What is a Washington, D.C., Lobbyist? - dummies

What is a Washington, D.C., Lobbyist?

By Greg Rushford

In 1995, Congress passed the Lobbying Disclosure Act (LDA), which remains on the books in Washington, D.C. today. (It was the first effort to regulate lobbying since 1946.) According to the LDA, a lobbyist is defined as someone:

  • Who is either employed or retained for financial or other compensation;

  • Whose services include more than one lobbying contact on behalf of the same client or employer;

  • And whose lobbying activities constitute 20 percent or more of his or her working time on behalf of that client or employer during any three-month period.

A lobbying contact is any oral, written, or electronic communication to a covered official that is made on behalf of a client or employer and relates to certain subjects, which are enumerated in the U.S. Code at 2 U.S.C. §1602(8)(A).

These “certain subjects” include the formulation, modification, or adoption of legislation, regulations, executive orders, programs, policies, and positions of the federal government. Communications regarding the execution of a program or policy (like the award of a contract) and the nomination or confirmation of officials by the Senate are also considered lobbying contacts.

Lobbying contacts do not include requests for meetings or status reports that don’t attempt to influence a legislative or executive official. They also don’t include testimony before a congressional panel, information provided in writing at the request of a government official, or communications made in response to government notices requesting comment from the public.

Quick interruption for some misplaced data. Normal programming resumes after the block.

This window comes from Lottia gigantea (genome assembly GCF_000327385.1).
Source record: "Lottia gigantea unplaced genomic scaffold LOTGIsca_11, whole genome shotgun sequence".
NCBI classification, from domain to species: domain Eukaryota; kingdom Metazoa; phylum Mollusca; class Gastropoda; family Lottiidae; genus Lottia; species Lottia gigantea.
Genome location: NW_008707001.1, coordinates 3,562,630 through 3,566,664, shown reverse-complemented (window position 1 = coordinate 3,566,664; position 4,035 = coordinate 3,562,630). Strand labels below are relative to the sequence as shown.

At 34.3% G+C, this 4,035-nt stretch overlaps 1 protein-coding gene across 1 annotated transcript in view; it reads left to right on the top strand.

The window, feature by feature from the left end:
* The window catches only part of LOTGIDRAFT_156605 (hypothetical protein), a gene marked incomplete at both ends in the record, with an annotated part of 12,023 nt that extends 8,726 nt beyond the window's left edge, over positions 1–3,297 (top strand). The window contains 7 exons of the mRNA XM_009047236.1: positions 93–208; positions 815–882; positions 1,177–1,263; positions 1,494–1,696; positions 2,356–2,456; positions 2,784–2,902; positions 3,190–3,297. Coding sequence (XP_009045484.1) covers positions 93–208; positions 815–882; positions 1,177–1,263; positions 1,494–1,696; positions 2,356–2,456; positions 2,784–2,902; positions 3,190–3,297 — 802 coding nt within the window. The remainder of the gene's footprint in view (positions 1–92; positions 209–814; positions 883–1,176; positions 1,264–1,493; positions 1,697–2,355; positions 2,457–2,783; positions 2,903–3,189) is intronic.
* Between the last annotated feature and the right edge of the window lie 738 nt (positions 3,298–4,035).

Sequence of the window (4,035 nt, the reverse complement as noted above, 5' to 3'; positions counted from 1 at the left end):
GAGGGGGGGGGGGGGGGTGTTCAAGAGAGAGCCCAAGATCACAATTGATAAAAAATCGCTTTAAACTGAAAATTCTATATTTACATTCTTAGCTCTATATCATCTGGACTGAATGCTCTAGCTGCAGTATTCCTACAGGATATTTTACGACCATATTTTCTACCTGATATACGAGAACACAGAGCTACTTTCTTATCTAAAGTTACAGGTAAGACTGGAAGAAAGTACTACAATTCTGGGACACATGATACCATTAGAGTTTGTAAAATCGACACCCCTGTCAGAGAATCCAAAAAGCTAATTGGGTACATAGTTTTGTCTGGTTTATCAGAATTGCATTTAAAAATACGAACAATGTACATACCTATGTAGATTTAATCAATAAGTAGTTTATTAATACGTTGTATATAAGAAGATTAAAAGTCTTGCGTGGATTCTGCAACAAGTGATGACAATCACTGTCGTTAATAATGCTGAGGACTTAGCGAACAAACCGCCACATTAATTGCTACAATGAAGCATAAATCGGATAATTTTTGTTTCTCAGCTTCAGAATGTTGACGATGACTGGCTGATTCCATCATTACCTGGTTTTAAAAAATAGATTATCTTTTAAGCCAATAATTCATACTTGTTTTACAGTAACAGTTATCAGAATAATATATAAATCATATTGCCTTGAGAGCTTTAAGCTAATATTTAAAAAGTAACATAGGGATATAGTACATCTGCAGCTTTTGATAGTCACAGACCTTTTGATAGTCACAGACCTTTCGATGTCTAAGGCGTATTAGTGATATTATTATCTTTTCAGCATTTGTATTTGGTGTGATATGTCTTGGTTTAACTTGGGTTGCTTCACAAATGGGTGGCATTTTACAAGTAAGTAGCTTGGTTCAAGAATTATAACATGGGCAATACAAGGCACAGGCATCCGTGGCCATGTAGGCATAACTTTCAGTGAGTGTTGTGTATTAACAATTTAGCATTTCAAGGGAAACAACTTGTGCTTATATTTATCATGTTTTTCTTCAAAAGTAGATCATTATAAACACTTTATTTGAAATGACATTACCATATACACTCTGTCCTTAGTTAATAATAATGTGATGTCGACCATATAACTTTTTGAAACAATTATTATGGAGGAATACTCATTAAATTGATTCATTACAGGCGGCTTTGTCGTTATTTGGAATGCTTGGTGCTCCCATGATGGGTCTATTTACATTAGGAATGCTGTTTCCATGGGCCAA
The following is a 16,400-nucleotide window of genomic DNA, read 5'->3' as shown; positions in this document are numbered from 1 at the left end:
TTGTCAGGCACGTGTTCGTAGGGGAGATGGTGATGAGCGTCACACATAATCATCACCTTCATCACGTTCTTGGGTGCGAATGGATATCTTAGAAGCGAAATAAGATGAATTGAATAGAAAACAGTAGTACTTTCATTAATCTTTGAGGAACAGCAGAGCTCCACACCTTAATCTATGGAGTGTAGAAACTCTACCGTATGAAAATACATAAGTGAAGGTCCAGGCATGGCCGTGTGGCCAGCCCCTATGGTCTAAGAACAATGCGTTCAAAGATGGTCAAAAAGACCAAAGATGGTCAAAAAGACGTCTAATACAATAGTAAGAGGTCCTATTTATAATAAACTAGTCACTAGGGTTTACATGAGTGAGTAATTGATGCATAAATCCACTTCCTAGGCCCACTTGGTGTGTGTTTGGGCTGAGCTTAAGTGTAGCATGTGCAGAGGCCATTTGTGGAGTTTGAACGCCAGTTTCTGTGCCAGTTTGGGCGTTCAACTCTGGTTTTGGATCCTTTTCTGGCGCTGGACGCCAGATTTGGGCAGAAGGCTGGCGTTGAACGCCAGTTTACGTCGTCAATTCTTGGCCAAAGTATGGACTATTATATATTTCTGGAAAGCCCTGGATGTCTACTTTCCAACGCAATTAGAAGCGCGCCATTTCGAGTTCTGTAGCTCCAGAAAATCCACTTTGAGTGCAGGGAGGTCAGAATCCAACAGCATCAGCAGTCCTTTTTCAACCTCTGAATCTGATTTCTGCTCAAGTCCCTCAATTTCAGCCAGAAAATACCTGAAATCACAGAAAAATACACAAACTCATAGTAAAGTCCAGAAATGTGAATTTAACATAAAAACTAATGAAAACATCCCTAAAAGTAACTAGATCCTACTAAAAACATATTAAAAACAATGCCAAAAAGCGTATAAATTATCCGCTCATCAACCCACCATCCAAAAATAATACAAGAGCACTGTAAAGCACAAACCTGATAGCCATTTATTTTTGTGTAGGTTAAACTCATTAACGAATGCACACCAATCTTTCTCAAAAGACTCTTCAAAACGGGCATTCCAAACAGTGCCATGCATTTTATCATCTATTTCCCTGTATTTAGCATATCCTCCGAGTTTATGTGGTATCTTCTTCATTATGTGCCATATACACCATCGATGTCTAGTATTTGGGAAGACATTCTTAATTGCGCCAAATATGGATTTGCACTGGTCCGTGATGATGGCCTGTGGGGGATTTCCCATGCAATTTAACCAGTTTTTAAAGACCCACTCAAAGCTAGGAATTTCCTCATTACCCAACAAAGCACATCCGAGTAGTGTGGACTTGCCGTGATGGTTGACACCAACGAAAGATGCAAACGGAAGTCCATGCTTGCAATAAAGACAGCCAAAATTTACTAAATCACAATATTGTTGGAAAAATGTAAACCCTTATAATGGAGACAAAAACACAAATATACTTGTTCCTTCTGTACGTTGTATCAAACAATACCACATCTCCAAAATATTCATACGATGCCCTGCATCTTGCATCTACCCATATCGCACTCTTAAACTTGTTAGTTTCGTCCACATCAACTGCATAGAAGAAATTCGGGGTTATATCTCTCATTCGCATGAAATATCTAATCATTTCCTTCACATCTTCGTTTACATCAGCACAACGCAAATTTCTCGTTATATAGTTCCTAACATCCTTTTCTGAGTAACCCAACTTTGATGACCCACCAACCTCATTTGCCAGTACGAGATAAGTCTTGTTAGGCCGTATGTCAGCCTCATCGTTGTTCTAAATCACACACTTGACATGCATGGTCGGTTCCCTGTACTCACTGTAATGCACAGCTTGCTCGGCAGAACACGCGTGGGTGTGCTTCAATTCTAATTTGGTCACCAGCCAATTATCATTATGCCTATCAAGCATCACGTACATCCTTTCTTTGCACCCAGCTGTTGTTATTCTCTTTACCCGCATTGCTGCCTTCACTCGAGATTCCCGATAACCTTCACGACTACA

In defining a lobbying contact, the phrase covered official is often used. Covered officials include:

  • Members of Congress

  • Congressional staff

  • The President

  • The Vice President

  • Officers and employees of the Executive Office of the President

  • Any official serving in an Executive Level I position (such as Secretary of State) through an Executive Level V position (such as the Director of the National Park Service in the Department of the Interior)

  • Any member of the uniformed services serving at grade O-7 or above (meaning a Brigadier General and above in the case of the Army, Marine Corps, and Air Force, and a Rear Admiral, lower half, in the case of the Navy and Coast Guard)

  • Schedule C Employees (whose positions are listed in The United States Government Policy and Supporting Positions, known as the Plum Book)

Under LDA, lobbying firms and individual lobbyists must register with the Secretary of the Senate and the Clerk of the House and must file quarterly disclosure reports. Organizations employing in-house lobbyists file a single registration.